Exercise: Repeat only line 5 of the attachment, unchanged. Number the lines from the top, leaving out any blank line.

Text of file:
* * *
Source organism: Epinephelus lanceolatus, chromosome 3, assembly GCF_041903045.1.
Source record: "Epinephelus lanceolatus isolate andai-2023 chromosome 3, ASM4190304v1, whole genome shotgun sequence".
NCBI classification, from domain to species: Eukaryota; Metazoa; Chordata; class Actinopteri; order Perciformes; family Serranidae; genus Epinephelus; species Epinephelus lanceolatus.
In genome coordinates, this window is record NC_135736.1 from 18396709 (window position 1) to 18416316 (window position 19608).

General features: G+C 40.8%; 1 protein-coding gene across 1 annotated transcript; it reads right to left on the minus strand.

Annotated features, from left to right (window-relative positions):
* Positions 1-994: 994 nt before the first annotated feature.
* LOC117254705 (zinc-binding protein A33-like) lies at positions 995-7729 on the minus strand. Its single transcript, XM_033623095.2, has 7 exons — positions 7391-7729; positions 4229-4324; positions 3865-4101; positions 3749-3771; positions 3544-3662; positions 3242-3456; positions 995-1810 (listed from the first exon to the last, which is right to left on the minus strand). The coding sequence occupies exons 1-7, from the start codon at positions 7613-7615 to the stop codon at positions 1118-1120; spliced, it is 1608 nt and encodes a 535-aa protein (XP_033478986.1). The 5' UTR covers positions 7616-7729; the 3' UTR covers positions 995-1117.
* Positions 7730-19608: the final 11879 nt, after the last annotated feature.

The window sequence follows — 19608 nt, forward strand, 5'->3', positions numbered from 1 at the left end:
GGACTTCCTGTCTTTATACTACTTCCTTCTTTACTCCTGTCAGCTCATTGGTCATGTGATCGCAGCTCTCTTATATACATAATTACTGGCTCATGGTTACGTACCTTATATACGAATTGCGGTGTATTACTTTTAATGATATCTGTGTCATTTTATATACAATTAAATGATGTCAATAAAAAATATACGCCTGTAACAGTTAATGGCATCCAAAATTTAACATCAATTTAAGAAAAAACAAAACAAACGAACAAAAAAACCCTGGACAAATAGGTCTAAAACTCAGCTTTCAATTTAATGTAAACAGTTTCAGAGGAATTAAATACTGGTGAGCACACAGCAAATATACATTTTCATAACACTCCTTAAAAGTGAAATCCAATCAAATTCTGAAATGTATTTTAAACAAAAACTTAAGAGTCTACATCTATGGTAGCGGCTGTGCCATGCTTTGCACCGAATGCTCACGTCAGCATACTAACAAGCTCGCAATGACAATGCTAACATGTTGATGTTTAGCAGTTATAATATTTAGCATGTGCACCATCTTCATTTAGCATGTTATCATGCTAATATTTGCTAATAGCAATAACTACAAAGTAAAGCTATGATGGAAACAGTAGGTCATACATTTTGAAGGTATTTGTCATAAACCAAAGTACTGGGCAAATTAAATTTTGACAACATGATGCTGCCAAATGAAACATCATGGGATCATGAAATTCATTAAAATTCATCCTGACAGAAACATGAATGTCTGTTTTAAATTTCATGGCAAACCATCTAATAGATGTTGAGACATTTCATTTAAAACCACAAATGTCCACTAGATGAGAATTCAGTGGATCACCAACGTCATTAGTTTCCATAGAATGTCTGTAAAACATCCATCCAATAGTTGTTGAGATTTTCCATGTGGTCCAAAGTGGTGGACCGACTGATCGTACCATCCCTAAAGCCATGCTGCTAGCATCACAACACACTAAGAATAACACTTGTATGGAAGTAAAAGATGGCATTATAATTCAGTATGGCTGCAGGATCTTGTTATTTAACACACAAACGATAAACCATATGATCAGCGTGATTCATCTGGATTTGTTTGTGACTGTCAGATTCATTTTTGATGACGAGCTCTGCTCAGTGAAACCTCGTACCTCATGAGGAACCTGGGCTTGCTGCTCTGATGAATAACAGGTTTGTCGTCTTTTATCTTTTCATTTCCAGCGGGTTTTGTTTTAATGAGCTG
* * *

General features: G+C 40.8%; 1 protein-coding gene across 1 annotated transcript; it reads right to left on the minus strand.